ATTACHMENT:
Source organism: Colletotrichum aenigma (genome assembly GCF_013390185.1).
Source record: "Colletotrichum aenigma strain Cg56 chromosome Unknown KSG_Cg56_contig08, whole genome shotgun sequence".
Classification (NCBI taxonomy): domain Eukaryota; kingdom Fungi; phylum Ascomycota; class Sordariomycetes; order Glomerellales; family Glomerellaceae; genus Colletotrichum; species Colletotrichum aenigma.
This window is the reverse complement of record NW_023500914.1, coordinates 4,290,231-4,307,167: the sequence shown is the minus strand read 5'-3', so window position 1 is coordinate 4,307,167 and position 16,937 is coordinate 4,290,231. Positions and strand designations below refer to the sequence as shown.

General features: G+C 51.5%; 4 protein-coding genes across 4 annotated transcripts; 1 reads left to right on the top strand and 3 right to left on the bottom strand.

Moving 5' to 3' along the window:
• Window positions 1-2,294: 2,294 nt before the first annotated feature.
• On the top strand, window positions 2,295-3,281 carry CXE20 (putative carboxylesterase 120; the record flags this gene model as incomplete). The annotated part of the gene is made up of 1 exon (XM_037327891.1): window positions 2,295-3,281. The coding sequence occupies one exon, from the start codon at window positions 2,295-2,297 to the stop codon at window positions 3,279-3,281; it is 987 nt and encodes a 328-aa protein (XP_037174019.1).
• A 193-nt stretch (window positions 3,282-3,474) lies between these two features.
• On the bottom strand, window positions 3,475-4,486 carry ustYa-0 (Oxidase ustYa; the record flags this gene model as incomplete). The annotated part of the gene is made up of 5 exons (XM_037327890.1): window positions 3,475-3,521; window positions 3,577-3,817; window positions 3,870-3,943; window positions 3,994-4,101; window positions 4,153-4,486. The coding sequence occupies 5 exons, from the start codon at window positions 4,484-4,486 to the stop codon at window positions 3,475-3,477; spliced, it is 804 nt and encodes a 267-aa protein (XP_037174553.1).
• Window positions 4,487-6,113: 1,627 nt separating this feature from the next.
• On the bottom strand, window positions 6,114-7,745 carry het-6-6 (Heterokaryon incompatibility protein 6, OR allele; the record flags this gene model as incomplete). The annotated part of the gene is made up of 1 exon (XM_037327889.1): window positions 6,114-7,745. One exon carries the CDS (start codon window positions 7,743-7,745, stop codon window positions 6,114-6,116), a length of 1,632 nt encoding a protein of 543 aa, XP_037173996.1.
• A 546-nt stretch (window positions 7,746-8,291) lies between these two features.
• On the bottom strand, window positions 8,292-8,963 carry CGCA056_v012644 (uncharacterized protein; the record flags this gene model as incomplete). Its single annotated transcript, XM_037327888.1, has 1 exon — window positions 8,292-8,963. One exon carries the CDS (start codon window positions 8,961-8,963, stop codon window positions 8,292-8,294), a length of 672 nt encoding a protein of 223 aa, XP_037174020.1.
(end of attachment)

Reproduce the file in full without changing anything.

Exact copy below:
Source organism: Colletotrichum aenigma (genome assembly GCF_013390185.1).
Source record: "Colletotrichum aenigma strain Cg56 chromosome Unknown KSG_Cg56_contig08, whole genome shotgun sequence".
Classification (NCBI taxonomy): domain Eukaryota; kingdom Fungi; phylum Ascomycota; class Sordariomycetes; order Glomerellales; family Glomerellaceae; genus Colletotrichum; species Colletotrichum aenigma.
This window is the reverse complement of record NW_023500914.1, coordinates 4,290,231-4,307,167: the sequence shown is the minus strand read 5'-3', so window position 1 is coordinate 4,307,167 and position 16,937 is coordinate 4,290,231. Positions and strand designations below refer to the sequence as shown.

General features: G+C 51.5%; 4 protein-coding genes across 4 annotated transcripts; 1 reads left to right on the top strand and 3 right to left on the bottom strand.

Moving 5' to 3' along the window:
• Window positions 1-2,294: 2,294 nt before the first annotated feature.
• On the top strand, window positions 2,295-3,281 carry CXE20 (putative carboxylesterase 120; the record flags this gene model as incomplete). The annotated part of the gene is made up of 1 exon (XM_037327891.1): window positions 2,295-3,281. The coding sequence occupies one exon, from the start codon at window positions 2,295-2,297 to the stop codon at window positions 3,279-3,281; it is 987 nt and encodes a 328-aa protein (XP_037174019.1).
• A 193-nt stretch (window positions 3,282-3,474) lies between these two features.
• On the bottom strand, window positions 3,475-4,486 carry ustYa-0 (Oxidase ustYa; the record flags this gene model as incomplete). The annotated part of the gene is made up of 5 exons (XM_037327890.1): window positions 3,475-3,521; window positions 3,577-3,817; window positions 3,870-3,943; window positions 3,994-4,101; window positions 4,153-4,486. The coding sequence occupies 5 exons, from the start codon at window positions 4,484-4,486 to the stop codon at window positions 3,475-3,477; spliced, it is 804 nt and encodes a 267-aa protein (XP_037174553.1).
• Window positions 4,487-6,113: 1,627 nt separating this feature from the next.
• On the bottom strand, window positions 6,114-7,745 carry het-6-6 (Heterokaryon incompatibility protein 6, OR allele; the record flags this gene model as incomplete). The annotated part of the gene is made up of 1 exon (XM_037327889.1): window positions 6,114-7,745. One exon carries the CDS (start codon window positions 7,743-7,745, stop codon window positions 6,114-6,116), a length of 1,632 nt encoding a protein of 543 aa, XP_037173996.1.
• A 546-nt stretch (window positions 7,746-8,291) lies between these two features.
• On the bottom strand, window positions 8,292-8,963 carry CGCA056_v012644 (uncharacterized protein; the record flags this gene model as incomplete). Its single annotated transcript, XM_037327888.1, has 1 exon — window positions 8,292-8,963. One exon carries the CDS (start codon window positions 8,961-8,963, stop codon window positions 8,292-8,294), a length of 672 nt encoding a protein of 223 aa, XP_037174020.1.